US20160021543A1 - Method and system for ad hoc cellular pbx - Google Patents

Method and system for ad hoc cellular pbx Download PDF

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US20160021543A1
US20160021543A1 US13/732,969 US201313732969A US2016021543A1 US 20160021543 A1 US20160021543 A1 US 20160021543A1 US 201313732969 A US201313732969 A US 201313732969A US 2016021543 A1 US2016021543 A1 US 2016021543A1
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mobile communication
communication device
system
sharing information
exchange
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US13/732,969
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Andrew Jay Diamond
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Andrew Jay Diamond
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Priority to US13/732,969 priority patent/US20160021543A1/en
Publication of US20160021543A1 publication Critical patent/US20160021543A1/en
Priority claimed from US15/069,448 external-priority patent/US20160198454A1/en
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    • HELECTRICITY
    • H04ELECTRIC COMMUNICATION TECHNIQUE
    • H04WWIRELESS COMMUNICATION NETWORKS
    • H04W16/00Network planning, e.g. coverage or traffic planning tools; Network deployment, e.g. resource partitioning or cells structures
    • H04W16/14Spectrum sharing arrangements between different networks
    • H04W16/16Spectrum sharing arrangements between different networks for PBS [Private Base Station] arrangements
    • HELECTRICITY
    • H04ELECTRIC COMMUNICATION TECHNIQUE
    • H04LTRANSMISSION OF DIGITAL INFORMATION, e.g. TELEGRAPHIC COMMUNICATION
    • H04L67/00Network-specific arrangements or communication protocols supporting networked applications
    • H04L67/14Network-specific arrangements or communication protocols supporting networked applications for session management
    • H04L67/141Network-specific arrangements or communication protocols supporting networked applications for session management provided for setup of an application session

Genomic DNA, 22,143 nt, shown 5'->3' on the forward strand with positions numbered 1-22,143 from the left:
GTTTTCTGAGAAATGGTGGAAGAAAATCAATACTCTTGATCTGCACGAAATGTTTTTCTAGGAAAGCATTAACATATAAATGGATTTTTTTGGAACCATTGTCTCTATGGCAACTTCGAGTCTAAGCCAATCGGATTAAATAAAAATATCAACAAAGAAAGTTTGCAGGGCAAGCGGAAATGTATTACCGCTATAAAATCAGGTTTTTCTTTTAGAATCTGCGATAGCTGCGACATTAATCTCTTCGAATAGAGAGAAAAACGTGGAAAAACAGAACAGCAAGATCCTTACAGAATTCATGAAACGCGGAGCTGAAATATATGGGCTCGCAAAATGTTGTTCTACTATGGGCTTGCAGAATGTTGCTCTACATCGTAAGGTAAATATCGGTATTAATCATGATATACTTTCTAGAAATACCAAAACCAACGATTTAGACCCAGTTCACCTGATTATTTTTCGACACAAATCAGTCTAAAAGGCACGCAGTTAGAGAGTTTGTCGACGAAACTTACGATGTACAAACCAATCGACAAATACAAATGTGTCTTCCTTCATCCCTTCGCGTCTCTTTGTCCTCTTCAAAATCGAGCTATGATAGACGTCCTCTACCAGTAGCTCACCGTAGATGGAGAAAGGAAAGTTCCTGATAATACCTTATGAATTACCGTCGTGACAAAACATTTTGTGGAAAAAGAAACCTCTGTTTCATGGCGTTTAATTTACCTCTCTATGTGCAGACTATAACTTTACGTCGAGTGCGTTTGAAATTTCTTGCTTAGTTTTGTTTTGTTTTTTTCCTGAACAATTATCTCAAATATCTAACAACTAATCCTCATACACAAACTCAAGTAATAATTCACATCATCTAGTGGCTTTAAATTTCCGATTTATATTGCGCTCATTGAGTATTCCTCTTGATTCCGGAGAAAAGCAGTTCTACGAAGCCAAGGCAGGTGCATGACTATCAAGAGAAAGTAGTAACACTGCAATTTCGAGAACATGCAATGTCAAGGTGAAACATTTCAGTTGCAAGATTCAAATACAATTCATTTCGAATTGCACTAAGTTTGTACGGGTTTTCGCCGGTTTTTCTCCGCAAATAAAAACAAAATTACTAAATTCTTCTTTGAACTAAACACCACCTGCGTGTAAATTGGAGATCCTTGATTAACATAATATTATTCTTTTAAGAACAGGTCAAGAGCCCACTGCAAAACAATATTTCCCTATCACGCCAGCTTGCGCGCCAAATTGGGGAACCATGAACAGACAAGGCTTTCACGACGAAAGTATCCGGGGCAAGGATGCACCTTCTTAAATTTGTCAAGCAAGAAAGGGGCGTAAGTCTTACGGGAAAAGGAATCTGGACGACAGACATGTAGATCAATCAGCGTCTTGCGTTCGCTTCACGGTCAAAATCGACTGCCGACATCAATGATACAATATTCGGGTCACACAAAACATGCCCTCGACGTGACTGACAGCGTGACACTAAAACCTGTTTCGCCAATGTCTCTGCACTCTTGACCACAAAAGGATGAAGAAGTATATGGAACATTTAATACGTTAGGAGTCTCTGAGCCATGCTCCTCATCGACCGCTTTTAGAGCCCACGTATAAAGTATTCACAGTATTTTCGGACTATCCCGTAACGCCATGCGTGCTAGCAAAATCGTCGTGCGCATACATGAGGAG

• HELECTRICITY
    • H04ELECTRIC COMMUNICATION TECHNIQUE
    • H04LTRANSMISSION OF DIGITAL INFORMATION, e.g. TELEGRAPHIC COMMUNICATION
    • H04L67/00Network-specific arrangements or communication protocols supporting networked applications
    • H04L67/18Network-specific arrangements or communication protocols supporting networked applications in which the network application is adapted for the location of the user terminal
    • HELECTRICITY
    • H04ELECTRIC COMMUNICATION TECHNIQUE
    • H04LTRANSMISSION OF DIGITAL INFORMATION, e.g. TELEGRAPHIC COMMUNICATION
    • H04L67/00Network-specific arrangements or communication protocols supporting networked applications
    • H04L67/20Network-specific arrangements or communication protocols supporting networked applications involving third party service providers
    • HELECTRICITY
    • H04ELECTRIC COMMUNICATION TECHNIQUE
    • H04LTRANSMISSION OF DIGITAL INFORMATION, e.g. TELEGRAPHIC COMMUNICATION
    • H04L67/00Network-specific arrangements or communication protocols supporting networked applications
    • H04L67/30Network-specific arrangements or communication protocols supporting networked applications involving profiles
    • H04L67/306User profiles
    • HELECTRICITY
    • H04ELECTRIC COMMUNICATION TECHNIQUE
    • H04MTELEPHONIC COMMUNICATION
    • H04M7/00Interconnection arrangements between switching centres
    • H04M7/009Interconnection arrangements between switching centres in systems involving PBX or KTS networks
    • H04W76/023
    • HELECTRICITY
    • H04ELECTRIC COMMUNICATION TECHNIQUE
    • H04WWIRELESS COMMUNICATION NETWORKS
    • H04W76/00Connection management
    • H04W76/10Connection setup
    • H04W76/14Direct-mode setup
    • HELECTRICITY
    • H04ELECTRIC COMMUNICATION TECHNIQUE
    • H04WWIRELESS COMMUNICATION NETWORKS